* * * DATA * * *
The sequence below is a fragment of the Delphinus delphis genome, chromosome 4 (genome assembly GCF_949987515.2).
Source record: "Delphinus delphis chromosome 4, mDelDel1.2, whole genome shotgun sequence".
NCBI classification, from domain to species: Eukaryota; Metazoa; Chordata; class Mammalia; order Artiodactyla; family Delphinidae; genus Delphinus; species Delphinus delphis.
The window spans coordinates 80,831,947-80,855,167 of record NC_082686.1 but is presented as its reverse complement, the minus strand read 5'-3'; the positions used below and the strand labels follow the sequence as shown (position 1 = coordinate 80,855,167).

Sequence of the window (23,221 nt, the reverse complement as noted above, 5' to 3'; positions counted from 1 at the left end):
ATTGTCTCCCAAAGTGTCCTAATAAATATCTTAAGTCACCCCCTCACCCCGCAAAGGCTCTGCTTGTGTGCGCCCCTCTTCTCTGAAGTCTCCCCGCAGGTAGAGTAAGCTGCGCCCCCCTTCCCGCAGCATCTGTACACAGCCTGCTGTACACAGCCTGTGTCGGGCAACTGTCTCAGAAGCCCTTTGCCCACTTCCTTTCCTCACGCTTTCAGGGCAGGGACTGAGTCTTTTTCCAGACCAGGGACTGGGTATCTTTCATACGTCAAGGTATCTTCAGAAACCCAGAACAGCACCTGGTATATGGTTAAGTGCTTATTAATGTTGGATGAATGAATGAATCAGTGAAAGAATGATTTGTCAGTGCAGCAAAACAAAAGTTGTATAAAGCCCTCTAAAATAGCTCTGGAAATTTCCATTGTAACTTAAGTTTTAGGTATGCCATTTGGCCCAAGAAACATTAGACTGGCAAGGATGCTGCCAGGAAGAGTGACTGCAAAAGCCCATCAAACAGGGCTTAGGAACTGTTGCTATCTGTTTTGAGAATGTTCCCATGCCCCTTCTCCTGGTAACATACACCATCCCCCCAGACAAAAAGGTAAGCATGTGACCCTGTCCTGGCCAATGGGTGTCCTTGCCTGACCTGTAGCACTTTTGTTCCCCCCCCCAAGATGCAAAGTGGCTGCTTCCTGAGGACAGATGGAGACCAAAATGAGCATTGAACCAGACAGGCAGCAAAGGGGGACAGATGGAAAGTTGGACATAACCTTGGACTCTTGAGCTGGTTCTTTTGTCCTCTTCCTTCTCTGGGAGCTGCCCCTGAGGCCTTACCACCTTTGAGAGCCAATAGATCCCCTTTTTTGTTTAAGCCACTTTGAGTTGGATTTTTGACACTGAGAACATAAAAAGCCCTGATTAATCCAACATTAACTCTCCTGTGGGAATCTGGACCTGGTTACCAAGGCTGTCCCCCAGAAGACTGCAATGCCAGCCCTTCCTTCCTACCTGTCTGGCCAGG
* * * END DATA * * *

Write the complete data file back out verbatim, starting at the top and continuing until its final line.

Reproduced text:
The sequence below is a fragment of the Delphinus delphis genome, chromosome 4 (genome assembly GCF_949987515.2).
Source record: "Delphinus delphis chromosome 4, mDelDel1.2, whole genome shotgun sequence".
NCBI classification, from domain to species: Eukaryota; Metazoa; Chordata; class Mammalia; order Artiodactyla; family Delphinidae; genus Delphinus; species Delphinus delphis.
The window spans coordinates 80,831,947-80,855,167 of record NC_082686.1 but is presented as its reverse complement, the minus strand read 5'-3'; the positions used below and the strand labels follow the sequence as shown (position 1 = coordinate 80,855,167).

Sequence of the window (23,221 nt, the reverse complement as noted above, 5' to 3'; positions counted from 1 at the left end):
ATTGTCTCCCAAAGTGTCCTAATAAATATCTTAAGTCACCCCCTCACCCCGCAAAGGCTCTGCTTGTGTGCGCCCCTCTTCTCTGAAGTCTCCCCGCAGGTAGAGTAAGCTGCGCCCCCCTTCCCGCAGCATCTGTACACAGCCTGCTGTACACAGCCTGTGTCGGGCAACTGTCTCAGAAGCCCTTTGCCCACTTCCTTTCCTCACGCTTTCAGGGCAGGGACTGAGTCTTTTTCCAGACCAGGGACTGGGTATCTTTCATACGTCAAGGTATCTTCAGAAACCCAGAACAGCACCTGGTATATGGTTAAGTGCTTATTAATGTTGGATGAATGAATGAATCAGTGAAAGAATGATTTGTCAGTGCAGCAAAACAAAAGTTGTATAAAGCCCTCTAAAATAGCTCTGGAAATTTCCATTGTAACTTAAGTTTTAGGTATGCCATTTGGCCCAAGAAACATTAGACTGGCAAGGATGCTGCCAGGAAGAGTGACTGCAAAAGCCCATCAAACAGGGCTTAGGAACTGTTGCTATCTGTTTTGAGAATGTTCCCATGCCCCTTCTCCTGGTAACATACACCATCCCCCCAGACAAAAAGGTAAGCATGTGACCCTGTCCTGGCCAATGGGTGTCCTTGCCTGACCTGTAGCACTTTTGTTCCCCCCCCCAAGATGCAAAGTGGCTGCTTCCTGAGGACAGATGGAGACCAAAATGAGCATTGAACCAGACAGGCAGCAAAGGGGGACAGATGGAAAGTTGGACATAACCTTGGACTCTTGAGCTGGTTCTTTTGTCCTCTTCCTTCTCTGGGAGCTGCCCCTGAGGCCTTACCACCTTTGAGAGCCAATAGATCCCCTTTTTTGTTTAAGCCACTTTGAGTTGGATTTTTGACACTGAGAACATAAAAAGCCCTGATTAATCCAACATTAACTCTCCTGTGGGAATCTGGACCTGGTTACCAAGGCTGTCCCCCAGAAGACTGCAATGCCAGCCCTTCCTTCCTACCTGTCTGGCCAGG